Our backyard came complete with hundreds of ill-placed decorative rocks, a mysterious pile of crumbled concrete pieces inside of a rotted tree stump, a patch of persistent and ever-spreading weeds, a rusty-ugly metal shed, out of control plants/trees of all kinds, creepy angel and toad statues, a pond buried somewhere in a back corner, and just a general lumpy/unevenness. I’ve spent a lot of time out there cleaning up and moving the rocks, planting some new things, reseeding the lawn, making plans for new additions. Most often though, I’ve been cursing the previous owners like it was my day job, which is to say I’ve been wasting a lot of time getting angry’d up.
I went to the passport office with my mum recently for a renewal and the woman ahead of us was seriously mean mugging. Her son wasn’t prepared with the documents, the whole thing was a waste of time, they’d have to wait forever, and when the clerk sent her over to the waiting area, her frown went deeper into scowl territory. Her passing “This is bullshit” comment was heard by anyone within a 10 foot radius. It probably goes without saying that witnessing this sort of thing bums me out. I’m an avid avoider of the comments section of any popular news/current events website. I’m all dismissive hand waves when a conversation spirals towards the pointless stewing over of certifiable crap. So it’s all the more annoying that I’ve been slipping into a discouraged funk with our dwellings.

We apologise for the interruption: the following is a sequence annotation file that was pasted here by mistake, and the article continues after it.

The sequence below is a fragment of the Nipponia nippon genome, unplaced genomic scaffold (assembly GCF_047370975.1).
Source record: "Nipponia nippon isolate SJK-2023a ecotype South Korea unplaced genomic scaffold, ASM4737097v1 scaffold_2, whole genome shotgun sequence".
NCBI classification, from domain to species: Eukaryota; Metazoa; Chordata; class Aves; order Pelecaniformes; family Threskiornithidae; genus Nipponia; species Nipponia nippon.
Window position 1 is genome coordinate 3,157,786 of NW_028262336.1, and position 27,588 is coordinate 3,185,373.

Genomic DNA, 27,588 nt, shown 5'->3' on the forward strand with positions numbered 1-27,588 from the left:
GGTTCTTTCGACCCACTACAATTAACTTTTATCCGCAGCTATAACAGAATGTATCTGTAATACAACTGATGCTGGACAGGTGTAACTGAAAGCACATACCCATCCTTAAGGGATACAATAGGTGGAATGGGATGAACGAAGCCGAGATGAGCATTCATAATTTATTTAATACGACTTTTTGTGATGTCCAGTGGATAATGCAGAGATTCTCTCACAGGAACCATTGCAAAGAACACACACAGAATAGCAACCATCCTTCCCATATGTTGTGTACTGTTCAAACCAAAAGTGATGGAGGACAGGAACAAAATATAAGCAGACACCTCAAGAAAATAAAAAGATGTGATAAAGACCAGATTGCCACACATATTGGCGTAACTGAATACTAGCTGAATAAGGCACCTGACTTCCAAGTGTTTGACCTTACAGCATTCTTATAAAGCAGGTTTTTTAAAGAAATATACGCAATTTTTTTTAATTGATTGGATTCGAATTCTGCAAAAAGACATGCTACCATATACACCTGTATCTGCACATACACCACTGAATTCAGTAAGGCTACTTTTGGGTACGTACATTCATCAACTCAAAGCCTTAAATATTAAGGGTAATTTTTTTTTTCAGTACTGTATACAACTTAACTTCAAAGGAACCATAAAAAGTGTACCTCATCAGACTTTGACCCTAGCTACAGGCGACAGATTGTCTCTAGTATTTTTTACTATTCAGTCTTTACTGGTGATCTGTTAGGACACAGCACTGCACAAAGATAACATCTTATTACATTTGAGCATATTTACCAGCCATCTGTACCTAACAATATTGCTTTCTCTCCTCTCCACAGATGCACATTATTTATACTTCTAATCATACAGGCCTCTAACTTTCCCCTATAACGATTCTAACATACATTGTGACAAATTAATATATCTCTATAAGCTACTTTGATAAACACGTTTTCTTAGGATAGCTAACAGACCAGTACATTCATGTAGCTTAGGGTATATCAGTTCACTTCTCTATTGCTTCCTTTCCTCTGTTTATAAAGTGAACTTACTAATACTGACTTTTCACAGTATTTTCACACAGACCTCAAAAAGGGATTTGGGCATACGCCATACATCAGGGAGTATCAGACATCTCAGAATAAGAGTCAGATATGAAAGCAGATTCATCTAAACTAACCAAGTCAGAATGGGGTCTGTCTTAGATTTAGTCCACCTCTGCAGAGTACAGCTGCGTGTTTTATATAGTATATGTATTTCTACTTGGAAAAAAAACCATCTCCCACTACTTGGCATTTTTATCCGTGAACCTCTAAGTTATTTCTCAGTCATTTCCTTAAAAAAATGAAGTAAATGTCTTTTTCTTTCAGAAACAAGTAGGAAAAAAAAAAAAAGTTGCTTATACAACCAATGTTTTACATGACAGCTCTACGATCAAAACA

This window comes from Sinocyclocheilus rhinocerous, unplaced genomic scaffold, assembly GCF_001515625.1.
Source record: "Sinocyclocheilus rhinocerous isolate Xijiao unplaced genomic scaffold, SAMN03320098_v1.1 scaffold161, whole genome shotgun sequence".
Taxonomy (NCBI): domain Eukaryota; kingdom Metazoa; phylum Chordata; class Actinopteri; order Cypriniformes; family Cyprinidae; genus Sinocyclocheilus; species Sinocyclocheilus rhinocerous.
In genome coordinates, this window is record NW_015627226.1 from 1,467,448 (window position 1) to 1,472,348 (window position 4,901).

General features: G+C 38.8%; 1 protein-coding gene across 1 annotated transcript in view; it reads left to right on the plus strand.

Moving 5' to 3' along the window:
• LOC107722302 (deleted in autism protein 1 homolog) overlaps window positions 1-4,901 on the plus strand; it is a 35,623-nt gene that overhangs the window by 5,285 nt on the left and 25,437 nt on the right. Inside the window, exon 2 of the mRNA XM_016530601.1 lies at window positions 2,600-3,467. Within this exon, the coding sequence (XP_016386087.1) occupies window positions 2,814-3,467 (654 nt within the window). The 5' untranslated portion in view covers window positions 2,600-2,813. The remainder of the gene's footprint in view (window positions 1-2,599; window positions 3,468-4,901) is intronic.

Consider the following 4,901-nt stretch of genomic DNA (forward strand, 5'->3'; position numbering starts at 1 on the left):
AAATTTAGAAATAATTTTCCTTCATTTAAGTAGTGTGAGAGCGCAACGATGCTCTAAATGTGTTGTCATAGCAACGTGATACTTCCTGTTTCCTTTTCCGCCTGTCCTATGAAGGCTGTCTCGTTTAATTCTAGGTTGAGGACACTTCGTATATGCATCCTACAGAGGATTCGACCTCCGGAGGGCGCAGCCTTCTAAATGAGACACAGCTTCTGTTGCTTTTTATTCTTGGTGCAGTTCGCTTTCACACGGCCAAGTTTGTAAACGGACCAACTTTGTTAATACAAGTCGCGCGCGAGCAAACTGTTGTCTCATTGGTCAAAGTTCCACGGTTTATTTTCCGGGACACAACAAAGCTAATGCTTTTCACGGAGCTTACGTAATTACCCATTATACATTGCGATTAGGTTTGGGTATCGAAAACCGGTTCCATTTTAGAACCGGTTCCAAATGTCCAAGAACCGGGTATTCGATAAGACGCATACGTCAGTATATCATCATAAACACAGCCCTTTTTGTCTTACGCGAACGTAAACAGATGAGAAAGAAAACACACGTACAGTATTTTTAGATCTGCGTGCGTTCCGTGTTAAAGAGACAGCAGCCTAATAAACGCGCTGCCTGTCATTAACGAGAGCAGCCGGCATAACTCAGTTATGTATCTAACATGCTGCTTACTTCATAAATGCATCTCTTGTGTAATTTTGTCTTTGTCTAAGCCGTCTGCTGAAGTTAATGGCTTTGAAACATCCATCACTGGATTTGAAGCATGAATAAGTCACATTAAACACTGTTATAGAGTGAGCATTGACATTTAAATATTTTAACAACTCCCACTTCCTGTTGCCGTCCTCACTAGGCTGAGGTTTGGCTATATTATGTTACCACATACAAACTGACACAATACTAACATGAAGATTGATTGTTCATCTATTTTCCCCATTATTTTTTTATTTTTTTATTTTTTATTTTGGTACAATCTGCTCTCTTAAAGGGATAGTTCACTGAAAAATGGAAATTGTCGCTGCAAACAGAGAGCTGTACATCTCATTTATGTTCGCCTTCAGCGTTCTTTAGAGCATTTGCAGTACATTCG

Mark and I were treating some weeds before dark the other day, just doing the spray thing and having a little hang. We went over the massive patches and spiky scary things twice and were taking turns bemoaning the pervasive nature of it all when he said “This is kind of fun though…” We hadn’t quaffed the obligatory post-yard work beer yet, so naturally I was confused. But his point was that one day we could be out there, looking at the literal and figurative fruits of our labour, full to the brim with pride because we did it ourselves. “It’s way better than just walking into something new that’s ready to go, right?”
And ooobviously he’s right. Trying to positively shift the mind away from notions of drudgery and over towards conceptions of adventure has proven to be a difficult daily meditation of sorts. It’s been easier with the warmer days and more frequent opportunities to make some progress, so a little cheers to spring’s unavoidable vibe of opportunity seems just right today. Celebrations with pizza are decidedly in order.